Alexandra Paredes v. Cook County et al, No. 1:2015cv03644 - Document 151 (N.D. Ill. 2018)

Court Description: MEMORANDUM Opinion and Order written by the Honorable Matthew F. Kennelly on 10/12/2018: For the foregoing reasons, the Court grants the defendants' motions for summary judgment [dkt. nos. 131, 133] and directs the Clerk to enter judgment in favor of defendants and against plaintiff. Mailed notice. (pjg, )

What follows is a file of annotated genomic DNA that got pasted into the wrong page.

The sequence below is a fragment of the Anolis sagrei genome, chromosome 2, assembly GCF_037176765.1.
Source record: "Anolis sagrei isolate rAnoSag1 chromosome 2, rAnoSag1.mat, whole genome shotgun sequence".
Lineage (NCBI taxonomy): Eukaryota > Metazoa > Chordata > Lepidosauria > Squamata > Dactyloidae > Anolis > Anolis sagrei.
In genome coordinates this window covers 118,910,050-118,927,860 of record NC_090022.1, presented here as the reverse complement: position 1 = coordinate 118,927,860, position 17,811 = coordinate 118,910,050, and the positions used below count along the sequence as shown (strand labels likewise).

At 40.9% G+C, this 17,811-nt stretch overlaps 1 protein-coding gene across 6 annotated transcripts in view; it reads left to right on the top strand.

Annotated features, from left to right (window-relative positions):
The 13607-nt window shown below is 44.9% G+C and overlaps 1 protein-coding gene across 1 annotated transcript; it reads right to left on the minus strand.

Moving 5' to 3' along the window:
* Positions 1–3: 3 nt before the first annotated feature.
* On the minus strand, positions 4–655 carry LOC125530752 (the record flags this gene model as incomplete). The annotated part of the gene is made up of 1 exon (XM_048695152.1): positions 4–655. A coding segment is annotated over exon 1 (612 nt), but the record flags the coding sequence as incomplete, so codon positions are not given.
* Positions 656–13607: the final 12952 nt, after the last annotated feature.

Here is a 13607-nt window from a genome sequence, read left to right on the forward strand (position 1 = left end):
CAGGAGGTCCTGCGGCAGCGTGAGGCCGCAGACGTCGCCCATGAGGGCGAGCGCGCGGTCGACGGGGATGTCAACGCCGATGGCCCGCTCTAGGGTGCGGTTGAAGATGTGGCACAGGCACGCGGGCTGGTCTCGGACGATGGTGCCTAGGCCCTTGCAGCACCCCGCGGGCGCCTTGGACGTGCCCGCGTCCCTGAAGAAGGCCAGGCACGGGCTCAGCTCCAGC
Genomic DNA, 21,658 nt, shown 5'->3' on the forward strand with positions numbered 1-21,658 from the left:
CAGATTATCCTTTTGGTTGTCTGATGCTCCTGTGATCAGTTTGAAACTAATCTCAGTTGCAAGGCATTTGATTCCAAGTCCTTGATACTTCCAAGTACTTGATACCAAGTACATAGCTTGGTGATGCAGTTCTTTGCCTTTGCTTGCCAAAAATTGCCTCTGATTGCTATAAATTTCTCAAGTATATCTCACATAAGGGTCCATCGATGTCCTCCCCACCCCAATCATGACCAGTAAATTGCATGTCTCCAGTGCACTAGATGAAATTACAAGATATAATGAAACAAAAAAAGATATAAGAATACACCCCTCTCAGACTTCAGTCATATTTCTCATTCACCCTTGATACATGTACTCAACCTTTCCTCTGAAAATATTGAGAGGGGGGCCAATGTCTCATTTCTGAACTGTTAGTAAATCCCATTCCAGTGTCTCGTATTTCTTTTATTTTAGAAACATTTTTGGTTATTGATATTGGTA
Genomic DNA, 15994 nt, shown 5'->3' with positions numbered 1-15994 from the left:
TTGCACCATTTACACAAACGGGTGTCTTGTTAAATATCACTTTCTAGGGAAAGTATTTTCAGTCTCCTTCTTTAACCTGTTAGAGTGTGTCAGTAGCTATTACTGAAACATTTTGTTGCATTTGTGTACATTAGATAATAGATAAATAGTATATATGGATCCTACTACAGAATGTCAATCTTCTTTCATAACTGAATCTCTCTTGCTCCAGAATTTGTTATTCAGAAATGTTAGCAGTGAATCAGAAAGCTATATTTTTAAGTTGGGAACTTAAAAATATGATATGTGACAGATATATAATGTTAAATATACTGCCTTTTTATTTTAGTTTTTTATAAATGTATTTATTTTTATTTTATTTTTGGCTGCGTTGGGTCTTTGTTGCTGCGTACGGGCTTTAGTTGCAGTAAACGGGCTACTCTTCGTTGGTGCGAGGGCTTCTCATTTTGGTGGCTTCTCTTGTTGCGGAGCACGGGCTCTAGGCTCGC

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Alexandra Paredes v. Cook County et al Doc. 151 IN THE UNITED STATES DISTRICT COURT FOR THE NORTHERN DISTRICT OF ILLINOIS EASTERN DIVISION ALEXANDRA PAREDES, individually and ) as Independent Administrator of the Estate ) of DANIEL PAREDES, deceased, ) ) Plaintiff, ) ) vs. ) ) COOK COUNTY, THOMAS J. DART, ) RONALD F. LEVDORA, MD, ALI M. NAGIB, ) MD, CORRECTIONAL OFFICER STARKS, ) CORRECTIONAL OFFICER RAMIREZ, and ) JOHN DOES, ) ) Defendants. ) Case No. 15 C 3644 MEMORANDUM OPINION AND ORDER MATTHEW F. KENNELLY, District Judge: Daniel Paredes died in the custody of the Cook County Department of Corrections in May 2014. Gina Polo, Parades' wife and the independent administrator of his estate, sued Cook County, Sheriff Thomas Dart, two correctional officers, two physicians, and unnamed defendants identified as "John Does" in a 16-count amended complaint, alleging that their unlawful conduct led to Paredes' death. She asserted constitutional claims under 42 U.S.C. § 1983 and Monell v. Department of Social Services of City of New York, 436 U.S. 658 (1978); state-law tort claims under the Illinois wrongful death statute, 740 ILCS 180/1; and claims for indemnification under 745 ILCS 10/9-102. The current named plaintiff, Alexandra Paredes, was substituted for Polo in May 2017 upon Polo's death. The Court will refer to her as the plaintiff to distinguish her from Daniel Paredes, to whom the Court will refer as Paredes. The defendants have moved for summary judgment on all of the plaintiff's claims. They argue that the plaintiff cannot meet her burden of proving causation on any of her claims, and that even if she could do that, she cannot demonstrate the type of misconduct necessary to prove her claims. For the reasons stated below, the Court grants the defendants' motions. Background The following facts are undisputed except where otherwise noted. Daniel Paredes was arrested on a charge of unlawful delivery of a controlled substance on April 3, 2014. Until his death on May 14, 2014, he remained in the custody of the Cook County Department of Corrections. On April 6, Paredes underwent two intake assessments. During these assessments, department staff learned that Paredes had a history of diabetes, high blood pressure, and high cholesterol, and that he had previously suffered a stroke. The parties appear to disagree whether staff learned of a previous heart attack during the assessments or whether that information arose only from the post-mortem medical examination. Paredes faced mobility challenges as a result of his previous stroke. Dr. Ronald Levdora, who conducted the second intake assessment, noted that Paredes typically used a cane to walk and prescribed one for use in the jail. Paredes also gave Dr. Levdora a list of eight medications that Paredes reported being prescribed before his arrest. Dr. Levdora prescribed six of the medications on the list and prescribed substitutes for the remaining two. The plaintiff admits that Paredes never asked Dr. Levdora for a wheelchair during this intake assessment and reported being "fine" with a 2 cane. Defs'. LR 56.1 Stat. ¶ 24. Paredes was subsequently treated by Dr. Nagib Ali, who was assigned to the division where Paredes was housed at the jail. During his first visit with Dr. Ali on April 21, Paredes requested a wheelchair. Dr. Ali agreed and prescribed Paredes a wheelchair for long-distance use. Dr. Ali also noted that Paredes had stage 3 chronic kidney disease and accordingly made minor modifications to his medication regimen. Parades saw Dr. Ali again on April 29, at which point Dr. Ali noted marked improvement in Paredes' kidney function. Throughout his incarceration, Parades was housed in Division 2, M House. Correctional officers Starks and Ramirez, also named defendants, worked the second shift in Paredes' assigned house. The two officers are accused of ignoring Paredes' and other inmates' requests to give Paredes access to his prescribed wheelchair. The defendants deny Starks and Ramirez did any such thing. They assert—and the plaintiff concedes—that neither officer ever saw Paredes in a wheelchair or was told that he had previously suffered heart attack, stroke, or other physical disabilities. The defendants admit, however, that Starks and Ramirez noticed that Paredes walked with a limp and that the department required officers to remain apprised of inmates' prescriptions for auxiliary aids like wheelchairs. On May 14, 2014 Paredes' attorney appeared at a bond hearing before Judge Geary Kull. The attorney told Judge Kull that Paredes had been refused use of a wheelchair and that he was therefore essentially confined to his cell. As a result, Judge Kull reduced Paredes' bond. Paredes' wife, Gina Polo, posted the bond later the same day. 3 That evening, Paredes left Division 2 on his way to the discharge facility using his cane. He was picked up in a wheelchair by correctional officer Joseph Land to make most of the journey. The plaintiff admits that Land wheeled Paredes all the way from Division 2 to the discharge area in Division 5. The only time Paredes left the wheelchair was to change his clothes. Paredes did not indicate to Land or anyone else that he was experiencing chest pains or any other symptoms during the transfer. Upon arrival at Division 5, Paredes stood up and walked into the release staging area called the "bullpen." Id. ¶¶ 63-65. According to an incident report prepared by the Sheriff's Office—which both the plaintiff and defendants cite as evidence of the timeline—Paredes arrived at the bullpen at 9:57 PM. Correctional officer Brian Peterson was working near the bullpen and walked past it several times in the minutes after Paredes' arrival. On his fourth pass, at about 10:05 PM, Peterson noticed Paredes slumped against the wall. Peterson called medical staff and began CPR at 10:06 PM. Resuscitation efforts using a defibrillator began at 10:08 PM. Paramedics were on the scene by 10:15 PM, Chicago Fire Department (CFD) medics arrived at 10:22PM, and a CFD ambulance arrived at 10:32 PM. Paredes was transported to St. Anthony Hospital around 10:42 PM and was eventually pronounced dead. The Cook County medical examiner concluded that the cause of Paredes' death was coronary atherosclerosis, with hypertensive cardiovascular disease noted as a significant contributing condition. The plaintiff asserts that the defendants' refusal to grant Paredes access to the wheelchair he was prescribed during his transfer to the discharge facility, among other actions, led to his death. (It is somewhat unclear when precisely during the process Paredes was refused a wheelchair, as the parties agree 4 that he was wheeled by Land from Division 2 to the discharge bullpen in Division 5.) For their part, the defendants offer the testimony of an expert who opines that Paredes suffered sudden cardiac death as a result of an arrhythmia caused by a previous a myocardial infarction. The medical examiner's report does not include any evidence, in the expert's view, that Paredes suffered an acute stroke or heart attack that caused his death. Ultimately, the defendants' expert concluded that Paredes died suddenly with no new symptoms and that his access to a wheelchair had no impact on his likelihood of survival. Discussion Cook County, Sheriff Dart, correctional officers Ramirez and Starks, and Drs. Levdora and Ali have moved for summary judgment on all of the plaintiff's claims. In assessing the motion, the Court views the facts in the light most favorable to the nonmoving party and draws all reasonable inferences in that party's favor. Carmody v. Bd. of Trs. of Univ. of Ill., 893 F.3d 397, 401 (7th Cir. 2018). Summary judgment is proper where there is no genuine dispute regarding any material fact and the moving party is entitled to judgment as a matter of law. Fed. R. Civ. P. 56(a); Celotex Corp. v. Catrett, 477 U.S. 317, 322-23 (1986). The plaintiff presents two principal theories of liability. First, in counts 1, 3, 5, 7, and 9, she argues that Paredes was deprived of use of a wheelchair and of adequate medical care in violation of the Fourteenth Amendment. The Fourteenth Amendment protects pre-trial detainees like Paredes from inhumane conditions of confinement including inadequate medical care. See Miranda v. County of Lake, 900 F.3d 335, 347, 350 (7th Cir. 2018). To prevail, a plaintiff must demonstrate that (1) the defendants 5 "acted purposefully, knowingly, or perhaps even recklessly," and (2) the defendants' conduct was objectively unreasonable. Id. at 353-54. 1 She must also present "verifying medical evidence that the delay in medical care caused some degree of harm." Id. at 347 (internal quotation marks omitted). Typically, "[p]roximate cause is a question to be decided by a jury." Gayton v. McCoy, 593 F.3d 610, 624 (7th Cir. 2010). But where a plaintiff offers "no evidence" that the defendant's conduct caused or "exacerbated an injury[,] summary judgment [may] be granted on the issue of causation." Id. The plaintiff's second theory of liability—which anchors counts 2, 4, 6, 8, 10, 12, and 15—arises under state law. The Illinois wrongful death statute allows a decedent's estate to sue a party whose alleged "wrongful act, neglect or default" caused the death. 740 ILCS 180/1. A public employee is protected from wrongful death liability by the Illinois Tort Immunity Act unless her "act or omission constitutes willful and wanton conduct." 745 ILCS 10/2-202. And the plaintiff must again demonstrate causation. See DeMyrick v. Guest Quarters Suite Hotels, 944 F. Supp. 661, 666 (N.D. Ill. 1996) (citing Suzik v. Sea-Land Corp., 89 F.3d 345, 349–50 (7th Cir. 1996)). "Proximate cause is a question of fact for the jury unless there is no material issue regarding the matter or only one conclusion is clearly evident." Williams v. Univ. of Chi. Hosps., 179 Ill. 2d 80, 88, 688 N.E.2d 130, 134 (1997). The defendants argue that the plaintiff has not offered evidence of causation that would satisfy either standard. They point to their expert's testimony that none of the 1 Miranda, which modified this standard, was decided after the briefing on this motion was completed. See Miranda, 900 F.3d at 350; McWilliams v. Cook County, No. 15 C 53, 2018 WL 3970145, at *5-6 (N.D. Ill. Aug. 20, 2018) (discussing Miranda's application to an inadequate-medical-care claim). 6 events that immediately preceded Paredes' death precipitated or contributed to it. They also note that the plaintiff's expert does not testify on the issue of causation, but rather focuses his testimony on criticizing the defendants' expert. They imply that, without expert testimony, the plaintiff's claims fail. The defendants overstate their position. Expert testimony is not always required to sustain claims like the plaintiff's. See, e.g., Gayton v. McCoy, 593 F.3d 610, 624 (7th Cir. 2010) ("Expert testimony is not always necessary to establish causation."). Although a plaintiff must offer "verifying medical evidence" to support a section 1983 action, that evidence may come in the form of "medical records alone" if the causal relationship is sufficiently clear. Miranda, 900 F.3d at 347. In cases where such evidence has been found sufficient, however, the causal relationship was very straightforward. In Miranda, for instance, the defendants failed to transfer a hungerstriking inmate to the hospital, resulting in her death by starvation and dehydration. See id. And in Gayton, the defendant failed to provide emergency medical care to treat an inmate's chest pain "for many hours" after the pain was reported. Gayton, 593 F.3d at 625. The Seventh Circuit concluded that the delay in care obviously caused the plaintiff to endure "needless suffering for no reason." Id.; see also Grieveson v. Anderson, 538 F.3d 763, 779 (7th Cir. 2008). In other words, the defendants are wrong to suggest that an expert is always required, and medical records (or perhaps other evidence) alone may be enough where the causal relationship is particularly obvious. This, however, is not such a case. The Court agrees with the defendants that the plaintiff has failed to produce evidence from which a reasonable jury could conclude that the defendants' actions caused Paredes' injuries. Indeed, the plaintiff offers no 7 evidence of causation beyond a bare temporal sequence. She suggests that because Paredes died soon after being transferred to the discharge bullpen, a reasonable jury could infer that something that occurred during the transfer process—perhaps Paredes being forced to walk some distance—must have caused his death. But, even setting aside the plaintiff's concession that Paredes was transferred by wheelchair, this sort of argument grounded only in a temporal sequence is insufficient to survive summary judgment, at least in a case like this one involving a physical injury with other potential causes. See Abebe v. Thermo Fisher Sci., Inc., 711 F. App'x 341, 342 (7th Cir. 2018) ("[P]ost hoc ergo propter hoc is not a reliable means of showing causation."); Glatt v. Chi. Park Dist., 87 F.3d 190, 194 (7th Cir. 1996) (discussing the insufficiency of causation arguments based on "post hoc ergo propter hoc: the [action] followed the [purported cause], therefore must have been caused by it"). The plaintiff also alleges that department personnel unduly delayed treatment when Paredes was discovered unresponsive in the bullpen. But, as discussed above, uncontested evidence suggests that there was no such delay, and there is thus no basis to infer that a delay caused any injury to Paredes. Cf. Gayton, 593 F.3d at 625 (finding that a causal relationship could be inferred where there was evidence that medical care was delayed "for many hours"). Both section 1983 and the Illinois wrongful death statute require evidence of causation to survive summary judgment. Because the plaintiff has produced no evidence of causation, there is no basis for a reasonable jury to find for her on this key element of her claims. The Court therefore grants defendants' motion for summary judgment on all of the plaintiff's section 1983 claims against the individual defendants 8 and her wrongful death claims. The plaintiff's related claims under Monell (counts 11 and 14) fare no better. Under Monell, a plaintiff may sue a governmental entity when an "official policy, widespread custom, or action by an official with policy-making authority" causes a constitutional violation. Dixon v. County of Cook, 819 F.3d 343, 348 (7th Cir. 2016). Monell requires the plaintiff to demonstrate that the alleged policy, custom, or action "was the 'moving force' behind [the] constitutional injury." Id. (quoting City of Canton v. Harris, 489 U.S. 378, 379 (1989)). Given that the plaintiff has produced no evidence of causation, she has clearly failed to meet the moving-force requirement necessary to avoid summary judgment on these claims. This leaves counts 13 and 16, the plaintiff's claims for indemnification under 745 ILCS 10/9-102. See generally Askew v. Sheriff of Cook Cnty., 568 F.3d 632, 636 (7th Cir. 2009). Because the Court has granted the motion for summary judgment on the underlying substantive claims, the plaintiff's indemnification counts also fail. Conclusion For the foregoing reasons, the Court grants the defendants' motions for summary judgment [dkt. nos. 131, 133] and directs the Clerk to enter judgment in favor of defendants and against plaintiff. ________________________________ MATTHEW F. KENNELLY United States District Judge Date: October 12, 2018 9